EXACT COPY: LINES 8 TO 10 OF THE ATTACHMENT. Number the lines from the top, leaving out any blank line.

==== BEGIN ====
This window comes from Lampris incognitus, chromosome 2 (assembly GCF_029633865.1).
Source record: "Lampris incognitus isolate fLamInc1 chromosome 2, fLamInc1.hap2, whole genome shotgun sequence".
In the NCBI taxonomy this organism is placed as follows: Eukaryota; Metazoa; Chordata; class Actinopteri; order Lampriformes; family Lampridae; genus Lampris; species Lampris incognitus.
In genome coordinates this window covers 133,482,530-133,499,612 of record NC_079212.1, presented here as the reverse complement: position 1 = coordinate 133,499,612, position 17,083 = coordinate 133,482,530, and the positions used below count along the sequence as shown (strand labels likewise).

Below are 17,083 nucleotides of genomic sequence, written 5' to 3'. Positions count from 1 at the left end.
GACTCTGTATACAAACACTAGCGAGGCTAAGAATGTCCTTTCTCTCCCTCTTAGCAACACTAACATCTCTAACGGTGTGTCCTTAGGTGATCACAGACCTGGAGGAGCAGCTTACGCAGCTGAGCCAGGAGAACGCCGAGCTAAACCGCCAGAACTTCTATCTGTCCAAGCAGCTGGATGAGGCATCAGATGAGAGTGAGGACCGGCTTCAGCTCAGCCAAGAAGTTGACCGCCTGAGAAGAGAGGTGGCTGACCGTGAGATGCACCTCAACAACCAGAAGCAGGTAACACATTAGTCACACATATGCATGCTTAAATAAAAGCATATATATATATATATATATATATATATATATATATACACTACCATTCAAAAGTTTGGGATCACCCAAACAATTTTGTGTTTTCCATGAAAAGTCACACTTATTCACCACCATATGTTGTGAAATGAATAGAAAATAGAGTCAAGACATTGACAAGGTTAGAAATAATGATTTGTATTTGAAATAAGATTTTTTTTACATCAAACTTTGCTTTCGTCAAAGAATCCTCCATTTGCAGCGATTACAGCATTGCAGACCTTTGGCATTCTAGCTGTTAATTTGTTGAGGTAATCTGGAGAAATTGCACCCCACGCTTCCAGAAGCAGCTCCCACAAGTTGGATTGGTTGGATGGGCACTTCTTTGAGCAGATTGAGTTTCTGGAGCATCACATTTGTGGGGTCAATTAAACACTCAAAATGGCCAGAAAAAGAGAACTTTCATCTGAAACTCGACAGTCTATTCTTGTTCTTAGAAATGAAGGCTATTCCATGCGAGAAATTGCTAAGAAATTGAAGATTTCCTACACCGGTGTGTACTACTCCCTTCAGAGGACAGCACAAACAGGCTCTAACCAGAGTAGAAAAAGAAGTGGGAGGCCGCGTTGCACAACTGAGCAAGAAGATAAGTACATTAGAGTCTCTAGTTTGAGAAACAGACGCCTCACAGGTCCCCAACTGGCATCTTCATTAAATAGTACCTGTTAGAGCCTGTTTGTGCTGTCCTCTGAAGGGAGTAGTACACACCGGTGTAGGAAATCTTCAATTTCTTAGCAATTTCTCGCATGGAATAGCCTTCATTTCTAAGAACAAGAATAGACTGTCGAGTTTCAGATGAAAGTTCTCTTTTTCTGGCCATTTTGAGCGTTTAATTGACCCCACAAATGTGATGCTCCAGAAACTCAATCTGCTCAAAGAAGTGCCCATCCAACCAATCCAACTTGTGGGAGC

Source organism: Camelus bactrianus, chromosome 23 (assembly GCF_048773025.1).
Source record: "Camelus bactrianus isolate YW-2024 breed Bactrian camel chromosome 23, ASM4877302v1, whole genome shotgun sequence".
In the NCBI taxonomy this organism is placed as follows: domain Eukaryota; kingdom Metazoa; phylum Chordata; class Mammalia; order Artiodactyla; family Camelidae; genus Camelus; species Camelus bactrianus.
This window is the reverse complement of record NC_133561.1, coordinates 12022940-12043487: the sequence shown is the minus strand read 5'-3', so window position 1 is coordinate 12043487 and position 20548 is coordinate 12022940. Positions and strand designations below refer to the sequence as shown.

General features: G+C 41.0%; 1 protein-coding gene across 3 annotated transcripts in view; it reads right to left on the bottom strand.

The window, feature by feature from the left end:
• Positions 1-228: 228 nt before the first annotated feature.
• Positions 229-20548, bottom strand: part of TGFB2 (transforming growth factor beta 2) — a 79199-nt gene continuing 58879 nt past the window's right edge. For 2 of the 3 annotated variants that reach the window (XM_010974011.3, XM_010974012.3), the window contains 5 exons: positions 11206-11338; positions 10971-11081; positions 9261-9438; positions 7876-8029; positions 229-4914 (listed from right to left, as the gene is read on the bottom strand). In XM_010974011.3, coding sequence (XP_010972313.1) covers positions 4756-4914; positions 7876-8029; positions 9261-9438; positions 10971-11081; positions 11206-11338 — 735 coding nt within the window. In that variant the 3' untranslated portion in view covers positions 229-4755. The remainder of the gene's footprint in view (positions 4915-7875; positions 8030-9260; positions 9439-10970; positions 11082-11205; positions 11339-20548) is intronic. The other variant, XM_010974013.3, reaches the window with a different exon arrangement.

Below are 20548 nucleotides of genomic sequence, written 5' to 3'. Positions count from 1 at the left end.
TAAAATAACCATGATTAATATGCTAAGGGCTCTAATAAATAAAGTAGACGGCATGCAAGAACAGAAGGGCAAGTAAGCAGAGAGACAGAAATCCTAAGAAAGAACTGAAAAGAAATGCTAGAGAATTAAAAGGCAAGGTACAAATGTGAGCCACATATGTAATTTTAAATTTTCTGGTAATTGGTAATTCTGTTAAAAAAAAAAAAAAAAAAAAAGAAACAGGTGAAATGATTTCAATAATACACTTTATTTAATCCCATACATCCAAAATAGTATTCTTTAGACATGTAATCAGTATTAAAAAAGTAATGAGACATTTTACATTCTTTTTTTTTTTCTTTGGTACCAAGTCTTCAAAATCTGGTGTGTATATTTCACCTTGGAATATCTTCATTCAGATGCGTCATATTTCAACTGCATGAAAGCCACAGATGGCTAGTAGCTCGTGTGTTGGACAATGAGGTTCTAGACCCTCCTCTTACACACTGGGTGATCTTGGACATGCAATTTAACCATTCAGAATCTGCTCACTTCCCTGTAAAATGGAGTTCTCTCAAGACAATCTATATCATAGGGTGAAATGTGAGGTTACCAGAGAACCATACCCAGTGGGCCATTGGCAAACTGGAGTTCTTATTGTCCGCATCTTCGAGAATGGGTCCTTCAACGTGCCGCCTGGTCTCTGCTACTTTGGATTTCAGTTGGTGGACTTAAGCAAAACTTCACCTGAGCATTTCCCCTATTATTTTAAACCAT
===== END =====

Source record: "Camelus bactrianus isolate YW-2024 breed Bactrian camel chromosome 23, ASM4877302v1, whole genome shotgun sequence".
In the NCBI taxonomy this organism is placed as follows: domain Eukaryota; kingdom Metazoa; phylum Chordata; class Mammalia; order Artiodactyla; family Camelidae; genus Camelus; species Camelus bactrianus.
This window is the reverse complement of record NC_133561.1, coordinates 12022940-12043487: the sequence shown is the minus strand read 5'-3', so window position 1 is coordinate 12043487 and position 20548 is coordinate 12022940. Positions and strand designations below refer to the sequence as shown.